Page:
You’re All Out -- Dahlia Lithwick, Slate.com
Prosecutorial and police misconduct are often dismissed as just a few bad apples doing a few bad apple-ish things. But what happens when it’s entrenched and systemic and goes unchecked for years? That looks to be the case in Orange County, California, where the situation got so completely out of hand this spring that Superior Court Judge Thomas Goethals issued an order disqualifying the entire Orange County District Attorney’s Office (that’s all 250 prosecutors) from continuing to prosecute a major death penalty case.
After literally years of alleged misconduct involving jailhouse informants, as well as prosecutors’ repeated failures to turn over exculpatory material, Judge Goethals determined in March that the office can simply no longer work on the case of mass murderer Scott Dekraai, who pleaded guilty last year to killing his ex-wife and seven others at a beauty salon in 2011.
evelations of misconduct in the Dekraai case have raised questions about patterns of obstruction and deception that have unraveled various other murder cases in the county, which has a population larger than that of 20 different states. Other cases involving informants who were eliciting illegal confessions have emerged, entire cases have collapsed, and more may follow. The story goes way back to the 1980s, as R. Scott Moxley explains at length in the OC Weekly, to a prosecutorial scandal that ended in the execution of one defendant and a lengthy sentence for his alleged co-conspirator. Their convictions were based on the testimony of various jailhouse informants even though they told conflicting stories. That scandal rocked the area then, and this new one shows eerie parallels.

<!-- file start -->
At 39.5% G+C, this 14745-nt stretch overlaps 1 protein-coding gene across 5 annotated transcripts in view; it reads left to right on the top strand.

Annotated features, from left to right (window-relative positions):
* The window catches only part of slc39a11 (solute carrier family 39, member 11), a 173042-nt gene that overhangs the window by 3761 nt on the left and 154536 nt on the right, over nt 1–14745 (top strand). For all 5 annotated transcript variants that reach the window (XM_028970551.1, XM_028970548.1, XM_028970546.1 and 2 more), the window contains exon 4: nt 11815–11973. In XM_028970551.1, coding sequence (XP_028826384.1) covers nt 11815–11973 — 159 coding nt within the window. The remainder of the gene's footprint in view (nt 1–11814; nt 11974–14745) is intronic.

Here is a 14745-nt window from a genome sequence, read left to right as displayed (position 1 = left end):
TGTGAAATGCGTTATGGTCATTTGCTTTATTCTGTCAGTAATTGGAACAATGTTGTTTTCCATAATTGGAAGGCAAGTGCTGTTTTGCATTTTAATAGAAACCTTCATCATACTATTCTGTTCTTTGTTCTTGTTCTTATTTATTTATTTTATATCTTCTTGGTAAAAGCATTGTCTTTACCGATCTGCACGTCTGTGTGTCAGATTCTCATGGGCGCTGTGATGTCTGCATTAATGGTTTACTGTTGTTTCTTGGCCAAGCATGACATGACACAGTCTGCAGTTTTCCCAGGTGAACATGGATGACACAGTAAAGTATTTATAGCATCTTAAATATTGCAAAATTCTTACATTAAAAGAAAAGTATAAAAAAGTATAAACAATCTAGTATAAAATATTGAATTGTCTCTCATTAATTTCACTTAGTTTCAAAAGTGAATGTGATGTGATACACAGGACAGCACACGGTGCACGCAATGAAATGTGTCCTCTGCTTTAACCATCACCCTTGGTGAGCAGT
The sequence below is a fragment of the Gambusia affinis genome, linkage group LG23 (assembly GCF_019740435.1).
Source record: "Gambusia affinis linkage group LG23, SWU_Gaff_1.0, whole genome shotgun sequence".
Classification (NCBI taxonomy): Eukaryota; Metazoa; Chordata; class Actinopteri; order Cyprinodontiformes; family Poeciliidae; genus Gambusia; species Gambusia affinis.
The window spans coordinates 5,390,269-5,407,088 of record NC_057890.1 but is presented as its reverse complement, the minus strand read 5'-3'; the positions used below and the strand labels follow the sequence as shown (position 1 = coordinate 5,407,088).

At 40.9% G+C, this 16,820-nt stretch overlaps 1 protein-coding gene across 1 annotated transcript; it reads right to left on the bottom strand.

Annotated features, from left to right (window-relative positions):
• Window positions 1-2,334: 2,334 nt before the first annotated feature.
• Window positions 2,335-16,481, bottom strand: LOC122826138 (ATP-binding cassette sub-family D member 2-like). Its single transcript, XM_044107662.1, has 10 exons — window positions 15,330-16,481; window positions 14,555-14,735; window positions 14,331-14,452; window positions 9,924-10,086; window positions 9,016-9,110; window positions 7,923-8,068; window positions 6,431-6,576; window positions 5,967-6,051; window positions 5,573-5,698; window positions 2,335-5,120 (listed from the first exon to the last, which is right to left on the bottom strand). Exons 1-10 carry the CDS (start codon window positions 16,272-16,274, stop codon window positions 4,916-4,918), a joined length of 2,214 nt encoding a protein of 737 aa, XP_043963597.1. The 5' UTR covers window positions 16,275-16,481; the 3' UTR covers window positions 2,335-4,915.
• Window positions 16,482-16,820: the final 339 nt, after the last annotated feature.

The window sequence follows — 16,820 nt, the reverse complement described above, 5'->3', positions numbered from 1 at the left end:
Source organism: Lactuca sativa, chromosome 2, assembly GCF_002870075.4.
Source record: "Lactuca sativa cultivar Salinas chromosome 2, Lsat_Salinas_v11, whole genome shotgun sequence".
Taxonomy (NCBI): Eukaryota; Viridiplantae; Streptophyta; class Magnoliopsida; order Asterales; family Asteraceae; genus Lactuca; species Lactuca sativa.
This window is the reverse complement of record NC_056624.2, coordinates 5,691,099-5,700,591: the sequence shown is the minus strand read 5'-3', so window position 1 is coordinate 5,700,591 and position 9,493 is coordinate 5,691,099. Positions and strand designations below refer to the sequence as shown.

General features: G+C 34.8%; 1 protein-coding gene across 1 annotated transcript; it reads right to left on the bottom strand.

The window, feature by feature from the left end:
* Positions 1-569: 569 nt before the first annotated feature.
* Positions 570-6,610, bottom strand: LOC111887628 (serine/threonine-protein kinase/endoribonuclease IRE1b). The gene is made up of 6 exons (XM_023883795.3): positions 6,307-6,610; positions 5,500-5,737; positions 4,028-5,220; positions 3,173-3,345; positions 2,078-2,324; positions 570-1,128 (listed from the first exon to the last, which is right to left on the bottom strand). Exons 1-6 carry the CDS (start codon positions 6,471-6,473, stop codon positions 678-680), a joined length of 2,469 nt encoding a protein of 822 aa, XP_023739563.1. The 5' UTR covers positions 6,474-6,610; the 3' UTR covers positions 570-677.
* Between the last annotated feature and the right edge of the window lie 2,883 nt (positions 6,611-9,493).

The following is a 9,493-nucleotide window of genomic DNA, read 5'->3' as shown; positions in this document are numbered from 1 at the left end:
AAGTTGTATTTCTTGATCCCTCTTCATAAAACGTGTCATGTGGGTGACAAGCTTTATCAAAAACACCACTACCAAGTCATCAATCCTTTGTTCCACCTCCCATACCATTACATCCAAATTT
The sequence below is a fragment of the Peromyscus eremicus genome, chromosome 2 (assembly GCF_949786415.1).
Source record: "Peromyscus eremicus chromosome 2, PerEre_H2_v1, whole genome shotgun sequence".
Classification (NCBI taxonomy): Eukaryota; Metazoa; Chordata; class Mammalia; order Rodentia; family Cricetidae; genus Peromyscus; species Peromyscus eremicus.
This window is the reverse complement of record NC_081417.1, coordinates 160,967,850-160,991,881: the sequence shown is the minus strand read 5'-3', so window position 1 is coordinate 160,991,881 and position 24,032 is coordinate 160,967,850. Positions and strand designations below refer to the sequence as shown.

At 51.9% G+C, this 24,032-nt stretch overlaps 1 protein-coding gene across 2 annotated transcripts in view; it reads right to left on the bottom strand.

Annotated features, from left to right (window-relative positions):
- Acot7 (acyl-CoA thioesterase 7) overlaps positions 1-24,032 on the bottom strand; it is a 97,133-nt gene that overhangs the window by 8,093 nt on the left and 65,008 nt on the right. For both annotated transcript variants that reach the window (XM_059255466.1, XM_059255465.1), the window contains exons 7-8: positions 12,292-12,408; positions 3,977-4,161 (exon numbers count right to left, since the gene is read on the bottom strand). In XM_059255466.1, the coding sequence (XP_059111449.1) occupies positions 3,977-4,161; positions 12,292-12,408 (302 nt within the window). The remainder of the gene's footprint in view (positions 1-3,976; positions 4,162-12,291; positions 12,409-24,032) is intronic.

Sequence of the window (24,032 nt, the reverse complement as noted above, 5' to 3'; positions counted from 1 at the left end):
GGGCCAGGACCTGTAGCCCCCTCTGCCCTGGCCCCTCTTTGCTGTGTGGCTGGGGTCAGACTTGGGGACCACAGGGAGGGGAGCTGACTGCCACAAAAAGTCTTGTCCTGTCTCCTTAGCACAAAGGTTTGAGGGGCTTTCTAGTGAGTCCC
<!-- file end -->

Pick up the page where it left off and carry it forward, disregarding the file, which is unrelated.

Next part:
ll this is happening right up the road from Los Angeles, home of one of the most massive jailhouse informant scandals in history. In 1989, in an infamous interview with 60 Minutes and an explosive piece in the Los Angeles Times, former jailhouse snitch Leslie Vernon White demonstrated how he fabricated the confessions of other inmates, then leveraged them for reduced sentences. The White revelations led to a grand jury investigation that revealed that jailhouse snitches often lied, and that police and prosecutors—knowing they were lying—used them anyhow. L.A. has since enacted significant reforms of its jailhouse informant policies. Not so Orange County. And both the scope and scale of the Orange County shenanigans are remarkable. - Read More at Slate.com